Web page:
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  Ottawa Divorce .com Forums > Main Category > Divorce & Family Law > Common Law Issues

Common Law Issues The law regarding common law relationships is different than in cases of divorce. Discuss the issues that affect unmarried couples here.

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  #1  
Old 01-07-2010, 06:20 PM
shessassy shessassy is offline
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Default How damaging can this be?

Well I heard my ex is telling his lawyer he didn't give me an engagement ring on the 2006 christmas, It was only a friendship ring. I have an e-mail I sent out on the 28 of dec. 2006 to a friend stating We got engaged...I am hoping this will help..Will it????.Also about 6 years ago I signed a rental agreement for revenue canada so they wouldn't tale my ct away (I know this was wrong but he was the one that suggested it so I could raise my kids without his money since he himself at that time was going through a divorce) How bad is this going to hurt me????....A little or a lot....
I was going for half the equity of the house since we have been together for 8 years...his name is on the title but not mine and we moved in at the same time...Since he has found a girlfriend(this is why we are parting ways) all i have been to him in the past 8 years is a roommate...I kinda feel violated and dirty...we went on trips out east to see his family and slept together in the same bed for 8 years..How can that be we are only friends???

thanks for any input

Jo
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Old 01-07-2010, 06:45 PM
standing on the sidelines standing on the sidelines is offline
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to me the email will not help you out. Anyone can put something into an email. It comes down to what he believed the ring was or what you believe. If you made some wedding plans and put deposits down on things or had the church booked, that would help.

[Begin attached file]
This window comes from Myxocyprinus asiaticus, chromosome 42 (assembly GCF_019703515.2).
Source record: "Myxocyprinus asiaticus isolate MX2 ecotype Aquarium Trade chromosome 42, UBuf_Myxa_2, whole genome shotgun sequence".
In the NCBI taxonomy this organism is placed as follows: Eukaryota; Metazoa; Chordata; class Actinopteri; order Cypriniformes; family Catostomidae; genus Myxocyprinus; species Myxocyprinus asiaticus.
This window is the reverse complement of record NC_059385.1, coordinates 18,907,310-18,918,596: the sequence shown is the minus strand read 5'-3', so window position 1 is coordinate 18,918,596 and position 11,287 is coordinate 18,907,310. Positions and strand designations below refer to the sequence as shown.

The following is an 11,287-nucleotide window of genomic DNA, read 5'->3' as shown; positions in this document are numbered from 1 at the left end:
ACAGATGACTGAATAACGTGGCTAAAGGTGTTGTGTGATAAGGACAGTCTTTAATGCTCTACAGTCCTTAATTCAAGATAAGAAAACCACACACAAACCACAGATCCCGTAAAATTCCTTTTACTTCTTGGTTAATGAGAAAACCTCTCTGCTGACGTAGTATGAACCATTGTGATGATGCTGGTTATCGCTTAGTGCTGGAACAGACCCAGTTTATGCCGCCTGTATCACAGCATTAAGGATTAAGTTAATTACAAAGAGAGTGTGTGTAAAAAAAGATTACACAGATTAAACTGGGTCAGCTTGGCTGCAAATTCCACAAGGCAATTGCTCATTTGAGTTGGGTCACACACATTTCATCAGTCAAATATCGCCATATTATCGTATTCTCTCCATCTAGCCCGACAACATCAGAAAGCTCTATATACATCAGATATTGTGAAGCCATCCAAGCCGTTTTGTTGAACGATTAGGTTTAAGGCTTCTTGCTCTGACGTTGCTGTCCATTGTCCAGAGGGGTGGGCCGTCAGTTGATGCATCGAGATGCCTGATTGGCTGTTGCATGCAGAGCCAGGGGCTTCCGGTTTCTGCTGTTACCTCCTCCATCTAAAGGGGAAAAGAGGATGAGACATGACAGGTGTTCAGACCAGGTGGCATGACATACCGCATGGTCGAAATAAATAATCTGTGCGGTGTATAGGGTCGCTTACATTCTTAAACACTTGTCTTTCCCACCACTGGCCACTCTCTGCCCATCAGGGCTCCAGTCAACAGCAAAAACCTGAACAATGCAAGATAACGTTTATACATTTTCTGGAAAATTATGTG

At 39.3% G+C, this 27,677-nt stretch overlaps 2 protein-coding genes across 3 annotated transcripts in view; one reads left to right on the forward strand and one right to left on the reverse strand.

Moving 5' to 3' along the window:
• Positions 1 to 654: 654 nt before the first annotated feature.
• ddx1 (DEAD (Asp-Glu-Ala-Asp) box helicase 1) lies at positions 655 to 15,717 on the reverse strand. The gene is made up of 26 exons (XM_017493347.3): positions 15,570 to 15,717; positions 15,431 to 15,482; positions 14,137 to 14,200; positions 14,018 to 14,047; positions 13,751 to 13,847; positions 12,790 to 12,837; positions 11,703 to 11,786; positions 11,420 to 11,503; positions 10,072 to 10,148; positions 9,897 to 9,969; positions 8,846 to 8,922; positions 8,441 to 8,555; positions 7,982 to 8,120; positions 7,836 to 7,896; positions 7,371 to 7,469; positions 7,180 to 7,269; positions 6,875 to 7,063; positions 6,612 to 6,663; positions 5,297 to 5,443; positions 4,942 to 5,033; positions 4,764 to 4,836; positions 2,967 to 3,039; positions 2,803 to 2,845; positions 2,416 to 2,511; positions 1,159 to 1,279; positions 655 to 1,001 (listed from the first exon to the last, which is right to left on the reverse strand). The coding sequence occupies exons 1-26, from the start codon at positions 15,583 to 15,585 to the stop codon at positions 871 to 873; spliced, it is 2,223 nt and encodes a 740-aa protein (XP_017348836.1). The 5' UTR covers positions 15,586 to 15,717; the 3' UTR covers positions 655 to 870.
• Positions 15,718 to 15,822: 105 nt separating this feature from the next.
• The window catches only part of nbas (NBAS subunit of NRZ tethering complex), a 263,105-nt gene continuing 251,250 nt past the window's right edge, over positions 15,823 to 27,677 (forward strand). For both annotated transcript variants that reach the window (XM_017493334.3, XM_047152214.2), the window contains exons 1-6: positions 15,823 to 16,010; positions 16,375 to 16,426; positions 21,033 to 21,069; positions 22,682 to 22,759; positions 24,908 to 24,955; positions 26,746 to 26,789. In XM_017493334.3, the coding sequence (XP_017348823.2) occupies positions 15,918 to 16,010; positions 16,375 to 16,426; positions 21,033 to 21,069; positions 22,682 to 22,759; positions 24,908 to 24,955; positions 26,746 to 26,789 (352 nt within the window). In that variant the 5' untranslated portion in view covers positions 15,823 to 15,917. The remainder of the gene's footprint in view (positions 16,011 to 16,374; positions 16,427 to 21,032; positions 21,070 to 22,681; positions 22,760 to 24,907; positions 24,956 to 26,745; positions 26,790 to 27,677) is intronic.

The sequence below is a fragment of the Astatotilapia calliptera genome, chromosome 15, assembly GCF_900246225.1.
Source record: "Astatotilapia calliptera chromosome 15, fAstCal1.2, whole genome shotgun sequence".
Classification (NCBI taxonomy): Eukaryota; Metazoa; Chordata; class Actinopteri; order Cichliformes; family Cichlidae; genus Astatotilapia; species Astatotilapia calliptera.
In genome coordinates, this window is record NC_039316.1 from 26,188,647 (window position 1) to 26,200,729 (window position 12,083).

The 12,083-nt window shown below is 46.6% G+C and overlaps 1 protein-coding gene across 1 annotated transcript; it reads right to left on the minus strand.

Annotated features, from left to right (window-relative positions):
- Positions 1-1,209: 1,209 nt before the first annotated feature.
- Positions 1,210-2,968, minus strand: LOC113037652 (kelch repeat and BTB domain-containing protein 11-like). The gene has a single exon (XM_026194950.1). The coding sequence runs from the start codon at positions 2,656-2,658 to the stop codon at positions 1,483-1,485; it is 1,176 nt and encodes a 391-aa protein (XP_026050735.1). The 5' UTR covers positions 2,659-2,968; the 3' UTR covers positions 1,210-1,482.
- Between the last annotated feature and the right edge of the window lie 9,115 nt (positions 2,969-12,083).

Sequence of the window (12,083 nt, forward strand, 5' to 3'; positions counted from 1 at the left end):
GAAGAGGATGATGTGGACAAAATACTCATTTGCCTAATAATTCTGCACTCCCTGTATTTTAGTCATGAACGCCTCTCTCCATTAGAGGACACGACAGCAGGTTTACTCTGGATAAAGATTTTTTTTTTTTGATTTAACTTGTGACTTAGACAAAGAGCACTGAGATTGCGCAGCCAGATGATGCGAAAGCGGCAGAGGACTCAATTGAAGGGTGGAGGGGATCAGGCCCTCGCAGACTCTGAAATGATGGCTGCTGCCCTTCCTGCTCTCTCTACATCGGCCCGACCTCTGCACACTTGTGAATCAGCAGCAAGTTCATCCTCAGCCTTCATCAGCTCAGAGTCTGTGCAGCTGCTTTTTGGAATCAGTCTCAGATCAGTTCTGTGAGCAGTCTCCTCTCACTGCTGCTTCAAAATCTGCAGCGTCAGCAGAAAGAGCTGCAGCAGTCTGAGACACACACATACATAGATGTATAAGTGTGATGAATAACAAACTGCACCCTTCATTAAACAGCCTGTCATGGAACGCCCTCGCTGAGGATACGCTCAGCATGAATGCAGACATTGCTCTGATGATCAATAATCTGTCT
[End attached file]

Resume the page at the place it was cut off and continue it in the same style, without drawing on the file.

The lying to revenue canada could bite you in the ass big time. They can come after you for the money they gave you and probably all sorts of penalties. Not sure if they would be able to have you criminally charged for fraud.

Did you put any money down on the house?? Did you make mortgage payments??
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Old 01-07-2010, 06:51 PM
Mess Mess is offline
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You were common law, you have half the value of the house, period.

You just be clear in your statements, you were given an engagement ring, you lived together 8 years. That is all you really have to say on the matter.

I am just going to presume you had sexual relations during those 8 years in the same bed? He can hardly claim you were room-mates.

If you were room-mates then you would have paid rent and he would have given you rent receipts and he would have put the rent he received as income on his tax return. If he didn't declare it as income he has no leg to stand on.

We can expect he will try to give this story, but unless he can show you paid rent, there is no possibity you were room-mates. Judges aren't stupid. They have heard it all.
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Old 01-08-2010, 07:36 AM
standing on the sidelines standing on the sidelines is offline
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I thought when it came to property, like a house, common law and married were different?? If they were married she would be entitled to half of the house. With common law whoever is on the title and mortgage owns the house completely and the other has no rights to half the value?? Am I wrong??